THE BIG STORY ABROAD– Brexit is officially over: Members of the EU Parliament have ratified the bloc’s post-Brexit trade agreement with the UK, removing the final legal hurdle to open trade between both sides, reports the Associated Press. The ratification permanently brings the agreement into force as it had already been ratified by the UK parliament and conditionally took effect when it was finalized on Christmas eve.
THE BIG BUSINESS STORY ABROAD- Saudi Aramco could sell off a 1% stake to a major global energy in a USD 19 bn transaction in the next two years, in a bid to grow local sales, Crown Prince Mohammed Bin Salman said in an interview with Al Arabiya (watch, runtime: 36:06). The agreement “could be very important in strengthening Aramco’s sales in the country,” he said. Other talks are also taking place with companies to take smaller shares in Aramco, while a stake in the oil firm will be transferred to the public investment fund, he added.
** So, when do we eat? On the 16th day of Ramadan, we’ll break our fasts at 6:30pm. Get your fill of water, food, and caffeine before 3:40am.
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The Gouna International Squash Open 2021, a PSA event, will run 20-28 May with 96 men and women competing. The event has the backing of our friends at CIB.
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MORNING MUST READ- How a fake burger ban in the US exposed the growing cultural battle over climate policy: Right-wing pundits in the US have been up in arms since last weekend after a Daily Mail-published story falsely suggested that the Biden administration could be imposing limits on American meat consumption (the equivalent of one burger per month, to be exact) to help reach its targeted 50% reduction in US-generated emissions each month, according to Vox. The furore points to the immense challenge facing Biden’s plan to slash greenhouse gas emissions in the near future.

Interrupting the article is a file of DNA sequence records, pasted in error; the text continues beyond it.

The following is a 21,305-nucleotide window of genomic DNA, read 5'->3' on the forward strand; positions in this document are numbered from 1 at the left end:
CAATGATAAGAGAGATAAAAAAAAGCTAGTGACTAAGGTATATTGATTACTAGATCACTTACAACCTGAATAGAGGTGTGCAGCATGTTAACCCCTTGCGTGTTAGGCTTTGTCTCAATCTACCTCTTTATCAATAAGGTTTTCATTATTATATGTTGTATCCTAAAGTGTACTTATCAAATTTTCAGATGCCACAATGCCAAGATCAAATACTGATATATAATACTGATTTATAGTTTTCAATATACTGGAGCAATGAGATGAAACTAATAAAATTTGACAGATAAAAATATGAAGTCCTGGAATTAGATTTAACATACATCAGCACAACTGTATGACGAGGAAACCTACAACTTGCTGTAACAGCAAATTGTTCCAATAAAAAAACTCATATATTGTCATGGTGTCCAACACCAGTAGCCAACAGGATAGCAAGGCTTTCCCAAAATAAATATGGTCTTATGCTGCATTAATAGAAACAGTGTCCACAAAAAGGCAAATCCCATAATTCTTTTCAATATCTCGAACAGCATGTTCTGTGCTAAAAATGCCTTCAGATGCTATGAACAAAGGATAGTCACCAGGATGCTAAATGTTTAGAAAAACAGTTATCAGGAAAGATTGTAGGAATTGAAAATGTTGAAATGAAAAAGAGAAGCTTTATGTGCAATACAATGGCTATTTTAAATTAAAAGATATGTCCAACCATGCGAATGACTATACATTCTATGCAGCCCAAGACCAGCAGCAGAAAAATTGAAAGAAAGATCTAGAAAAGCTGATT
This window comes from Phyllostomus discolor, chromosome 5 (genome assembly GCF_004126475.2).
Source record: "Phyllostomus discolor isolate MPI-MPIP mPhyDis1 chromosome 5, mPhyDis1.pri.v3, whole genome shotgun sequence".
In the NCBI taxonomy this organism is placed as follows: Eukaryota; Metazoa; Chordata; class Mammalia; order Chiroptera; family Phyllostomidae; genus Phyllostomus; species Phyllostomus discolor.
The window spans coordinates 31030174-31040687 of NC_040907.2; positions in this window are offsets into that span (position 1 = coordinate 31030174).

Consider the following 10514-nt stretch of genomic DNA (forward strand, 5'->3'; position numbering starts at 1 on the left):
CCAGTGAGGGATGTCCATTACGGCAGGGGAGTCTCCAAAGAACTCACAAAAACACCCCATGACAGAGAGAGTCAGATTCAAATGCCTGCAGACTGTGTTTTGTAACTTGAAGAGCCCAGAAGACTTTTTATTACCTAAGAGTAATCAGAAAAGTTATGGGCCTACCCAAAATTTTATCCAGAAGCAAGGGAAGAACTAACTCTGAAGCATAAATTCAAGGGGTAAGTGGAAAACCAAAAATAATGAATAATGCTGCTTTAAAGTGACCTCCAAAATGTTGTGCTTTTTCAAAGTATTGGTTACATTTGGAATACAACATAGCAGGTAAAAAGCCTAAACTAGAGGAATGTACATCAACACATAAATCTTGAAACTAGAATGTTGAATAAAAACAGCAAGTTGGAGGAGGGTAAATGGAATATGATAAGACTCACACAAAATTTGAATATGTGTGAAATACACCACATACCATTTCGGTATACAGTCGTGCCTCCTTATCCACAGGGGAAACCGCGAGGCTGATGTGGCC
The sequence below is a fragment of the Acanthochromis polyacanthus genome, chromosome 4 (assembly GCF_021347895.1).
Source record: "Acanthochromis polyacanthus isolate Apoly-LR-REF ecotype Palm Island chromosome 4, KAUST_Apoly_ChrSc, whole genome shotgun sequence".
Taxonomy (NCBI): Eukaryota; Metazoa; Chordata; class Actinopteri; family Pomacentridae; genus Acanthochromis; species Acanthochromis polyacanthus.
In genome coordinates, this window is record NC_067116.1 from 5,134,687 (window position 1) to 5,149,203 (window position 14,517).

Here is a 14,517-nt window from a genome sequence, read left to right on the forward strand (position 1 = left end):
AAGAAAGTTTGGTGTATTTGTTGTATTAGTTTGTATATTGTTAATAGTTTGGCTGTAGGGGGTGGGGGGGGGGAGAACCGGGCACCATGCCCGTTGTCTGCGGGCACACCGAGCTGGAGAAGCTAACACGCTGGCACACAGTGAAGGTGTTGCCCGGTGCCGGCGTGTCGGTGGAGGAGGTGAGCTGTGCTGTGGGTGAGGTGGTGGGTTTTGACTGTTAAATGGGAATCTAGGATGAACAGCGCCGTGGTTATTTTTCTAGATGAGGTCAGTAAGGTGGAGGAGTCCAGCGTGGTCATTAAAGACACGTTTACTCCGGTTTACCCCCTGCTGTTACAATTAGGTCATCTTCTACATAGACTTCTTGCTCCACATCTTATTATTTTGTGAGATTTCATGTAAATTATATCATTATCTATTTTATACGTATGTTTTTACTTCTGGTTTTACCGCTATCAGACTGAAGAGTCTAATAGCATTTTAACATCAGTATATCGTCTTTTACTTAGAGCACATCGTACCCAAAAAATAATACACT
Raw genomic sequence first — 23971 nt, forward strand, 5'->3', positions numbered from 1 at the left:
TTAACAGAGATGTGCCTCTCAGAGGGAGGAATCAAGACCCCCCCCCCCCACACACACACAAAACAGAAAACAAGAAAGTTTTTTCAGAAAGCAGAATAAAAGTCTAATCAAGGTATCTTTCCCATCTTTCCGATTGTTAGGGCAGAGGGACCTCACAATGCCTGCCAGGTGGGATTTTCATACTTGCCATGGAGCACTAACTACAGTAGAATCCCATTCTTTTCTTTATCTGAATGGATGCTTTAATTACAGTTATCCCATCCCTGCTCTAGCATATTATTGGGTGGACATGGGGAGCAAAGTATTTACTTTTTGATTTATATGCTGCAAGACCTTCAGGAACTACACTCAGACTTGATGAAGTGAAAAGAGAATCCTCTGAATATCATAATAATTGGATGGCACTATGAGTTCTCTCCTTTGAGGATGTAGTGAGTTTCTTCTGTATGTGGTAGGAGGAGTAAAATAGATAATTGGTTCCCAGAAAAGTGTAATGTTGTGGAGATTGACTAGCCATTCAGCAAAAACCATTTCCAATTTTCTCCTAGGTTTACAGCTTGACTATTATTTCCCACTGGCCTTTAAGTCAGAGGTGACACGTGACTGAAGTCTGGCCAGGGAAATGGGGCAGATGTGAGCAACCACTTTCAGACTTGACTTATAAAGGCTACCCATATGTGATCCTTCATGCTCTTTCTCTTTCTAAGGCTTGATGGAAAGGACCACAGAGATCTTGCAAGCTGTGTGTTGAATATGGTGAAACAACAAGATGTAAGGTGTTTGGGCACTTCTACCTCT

We love a good steak, but … While restrictions on personal meat intake are not spelled out in the Biden administration’s climate plan, shifts in the ways in which meat produced and consumed will be necessary to help avoid a climate catastrophe. But the attacks mounted over the mere suspicion of a possible burger ban suggests that meat consumption, which is a multi-bn USD industry and a deeply revered component of US cultural identity, foreshadows an ugly and politicized battle ahead.
China’s population could be declining for the first time since the Great Leap Forward famine in the late 1950s, Chinese census officials tell the Financial Times. The country’s total population is expected to clock in at less than 1.4 bn, suggesting that officials had overestimated the number of citizens in the past few years. The fall in population comes despite China relaxing strict family policies in 2015 after birth-rates began to fall. The census, which has yet to be officially released, will have a major impact on the economy, affecting everything from consumption to healthcare while also affecting the country’s budget for the coming years.
Self-driving cars could hit UK roads later this year after the government became the first to announce that it will regulate the use of cars with automated lane-keeping system (Alks) technology at a maximum speed of 37mph on motorways. Insurers and motoring organisations are hesitant to embrace the technology, saying much more needs to be done to ensure safety, writes The Guardian. The push back also included a warning that Alks shouldn’t be defined as “self-driving” as control of the car will be handed back to the driver when required, such as when a traffic jam clears and traffic speeds up.
Apple is cutting production of AirPods by 25-30% as the company continues to lose market share of true wireless headphones to competition, sources familiar with the matter told Nikkei Asia. Last year, Apple dominated the market with a 31% share, but despite its leading position, sales fell short of expectations.